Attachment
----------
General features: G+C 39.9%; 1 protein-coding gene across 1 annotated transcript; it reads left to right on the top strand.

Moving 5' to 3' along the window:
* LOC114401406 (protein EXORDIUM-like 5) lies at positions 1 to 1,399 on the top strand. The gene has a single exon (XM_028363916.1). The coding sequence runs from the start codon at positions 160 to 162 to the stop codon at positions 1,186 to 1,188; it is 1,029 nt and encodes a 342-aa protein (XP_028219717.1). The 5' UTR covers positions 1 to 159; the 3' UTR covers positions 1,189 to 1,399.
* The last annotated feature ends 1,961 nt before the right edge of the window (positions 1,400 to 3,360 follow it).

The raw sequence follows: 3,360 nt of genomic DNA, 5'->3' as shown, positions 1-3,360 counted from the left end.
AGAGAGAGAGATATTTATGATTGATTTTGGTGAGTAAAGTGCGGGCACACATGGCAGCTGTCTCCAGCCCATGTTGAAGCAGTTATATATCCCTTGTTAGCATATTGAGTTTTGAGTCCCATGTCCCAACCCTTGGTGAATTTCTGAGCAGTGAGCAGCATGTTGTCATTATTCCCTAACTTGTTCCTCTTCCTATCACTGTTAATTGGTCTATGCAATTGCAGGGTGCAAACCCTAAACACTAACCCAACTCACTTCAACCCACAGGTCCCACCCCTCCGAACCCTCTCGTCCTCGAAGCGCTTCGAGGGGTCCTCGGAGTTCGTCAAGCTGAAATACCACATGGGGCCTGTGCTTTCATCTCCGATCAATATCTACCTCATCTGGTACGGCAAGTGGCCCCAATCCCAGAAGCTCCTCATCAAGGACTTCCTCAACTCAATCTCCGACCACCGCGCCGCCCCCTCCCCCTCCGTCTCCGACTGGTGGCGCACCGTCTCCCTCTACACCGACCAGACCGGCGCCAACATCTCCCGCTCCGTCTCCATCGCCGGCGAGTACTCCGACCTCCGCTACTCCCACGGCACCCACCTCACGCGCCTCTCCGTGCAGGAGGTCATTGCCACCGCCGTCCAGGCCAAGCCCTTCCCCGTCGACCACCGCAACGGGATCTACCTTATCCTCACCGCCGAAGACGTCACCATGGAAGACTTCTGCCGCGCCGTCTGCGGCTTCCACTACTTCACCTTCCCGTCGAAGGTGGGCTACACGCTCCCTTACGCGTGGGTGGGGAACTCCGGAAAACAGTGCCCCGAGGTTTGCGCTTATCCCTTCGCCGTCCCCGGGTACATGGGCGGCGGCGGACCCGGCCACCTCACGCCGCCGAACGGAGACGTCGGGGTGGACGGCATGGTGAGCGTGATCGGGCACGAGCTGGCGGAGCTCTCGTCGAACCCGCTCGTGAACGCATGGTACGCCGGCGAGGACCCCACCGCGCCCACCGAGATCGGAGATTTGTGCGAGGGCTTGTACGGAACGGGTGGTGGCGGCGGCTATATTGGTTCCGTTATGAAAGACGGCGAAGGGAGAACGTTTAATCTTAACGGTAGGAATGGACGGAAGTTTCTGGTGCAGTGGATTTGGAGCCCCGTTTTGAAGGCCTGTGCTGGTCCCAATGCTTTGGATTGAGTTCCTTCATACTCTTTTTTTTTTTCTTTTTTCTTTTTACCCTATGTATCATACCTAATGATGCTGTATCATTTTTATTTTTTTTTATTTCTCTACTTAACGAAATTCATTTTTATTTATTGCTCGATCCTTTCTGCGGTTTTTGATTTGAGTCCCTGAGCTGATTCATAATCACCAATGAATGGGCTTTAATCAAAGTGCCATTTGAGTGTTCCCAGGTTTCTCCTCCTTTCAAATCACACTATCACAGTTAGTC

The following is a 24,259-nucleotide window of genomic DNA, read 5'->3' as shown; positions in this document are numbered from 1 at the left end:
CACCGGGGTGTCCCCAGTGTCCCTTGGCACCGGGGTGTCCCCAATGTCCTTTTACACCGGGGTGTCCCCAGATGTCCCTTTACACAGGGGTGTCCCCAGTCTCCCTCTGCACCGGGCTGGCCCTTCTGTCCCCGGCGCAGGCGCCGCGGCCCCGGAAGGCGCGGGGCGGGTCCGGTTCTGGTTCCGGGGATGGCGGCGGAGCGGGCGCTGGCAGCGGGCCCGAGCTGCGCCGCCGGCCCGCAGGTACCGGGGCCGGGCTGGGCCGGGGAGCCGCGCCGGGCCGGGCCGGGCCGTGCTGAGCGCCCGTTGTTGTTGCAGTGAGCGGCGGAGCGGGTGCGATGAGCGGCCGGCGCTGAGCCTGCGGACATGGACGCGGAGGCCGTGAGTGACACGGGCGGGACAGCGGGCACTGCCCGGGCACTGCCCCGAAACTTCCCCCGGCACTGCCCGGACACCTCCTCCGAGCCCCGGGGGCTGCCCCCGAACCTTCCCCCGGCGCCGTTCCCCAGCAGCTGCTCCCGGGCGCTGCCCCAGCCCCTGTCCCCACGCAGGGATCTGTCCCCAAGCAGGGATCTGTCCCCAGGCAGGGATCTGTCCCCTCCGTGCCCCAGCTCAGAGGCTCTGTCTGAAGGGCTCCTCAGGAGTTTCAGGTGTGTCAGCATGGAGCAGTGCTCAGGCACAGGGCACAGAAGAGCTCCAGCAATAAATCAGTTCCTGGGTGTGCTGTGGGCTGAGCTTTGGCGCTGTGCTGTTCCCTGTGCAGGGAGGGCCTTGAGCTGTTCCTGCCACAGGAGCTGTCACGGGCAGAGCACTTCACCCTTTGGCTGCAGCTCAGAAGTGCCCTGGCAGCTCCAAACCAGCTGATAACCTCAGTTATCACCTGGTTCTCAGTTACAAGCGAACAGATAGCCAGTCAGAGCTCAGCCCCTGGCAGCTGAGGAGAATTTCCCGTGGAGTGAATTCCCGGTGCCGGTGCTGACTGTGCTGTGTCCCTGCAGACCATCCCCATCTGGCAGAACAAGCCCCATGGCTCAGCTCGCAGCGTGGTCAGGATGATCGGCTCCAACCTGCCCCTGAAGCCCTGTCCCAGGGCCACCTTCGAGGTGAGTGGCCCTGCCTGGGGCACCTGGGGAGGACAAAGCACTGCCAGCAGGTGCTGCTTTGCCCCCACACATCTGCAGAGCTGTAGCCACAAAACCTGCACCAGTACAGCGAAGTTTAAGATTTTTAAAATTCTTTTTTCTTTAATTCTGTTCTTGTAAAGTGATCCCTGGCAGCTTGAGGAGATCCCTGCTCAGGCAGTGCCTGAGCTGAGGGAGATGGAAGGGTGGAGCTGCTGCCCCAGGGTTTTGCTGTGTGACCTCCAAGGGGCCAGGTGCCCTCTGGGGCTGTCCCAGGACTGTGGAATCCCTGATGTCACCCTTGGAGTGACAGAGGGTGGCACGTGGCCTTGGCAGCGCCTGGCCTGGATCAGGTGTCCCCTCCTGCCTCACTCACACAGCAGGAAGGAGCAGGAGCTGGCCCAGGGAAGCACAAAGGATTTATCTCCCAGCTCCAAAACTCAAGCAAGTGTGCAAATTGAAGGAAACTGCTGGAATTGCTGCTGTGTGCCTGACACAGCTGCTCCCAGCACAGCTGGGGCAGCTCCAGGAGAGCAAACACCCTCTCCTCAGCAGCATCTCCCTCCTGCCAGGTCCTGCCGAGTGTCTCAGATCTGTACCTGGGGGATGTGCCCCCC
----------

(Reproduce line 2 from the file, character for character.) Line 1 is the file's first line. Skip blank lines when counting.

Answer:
Moving 5' to 3' along the window: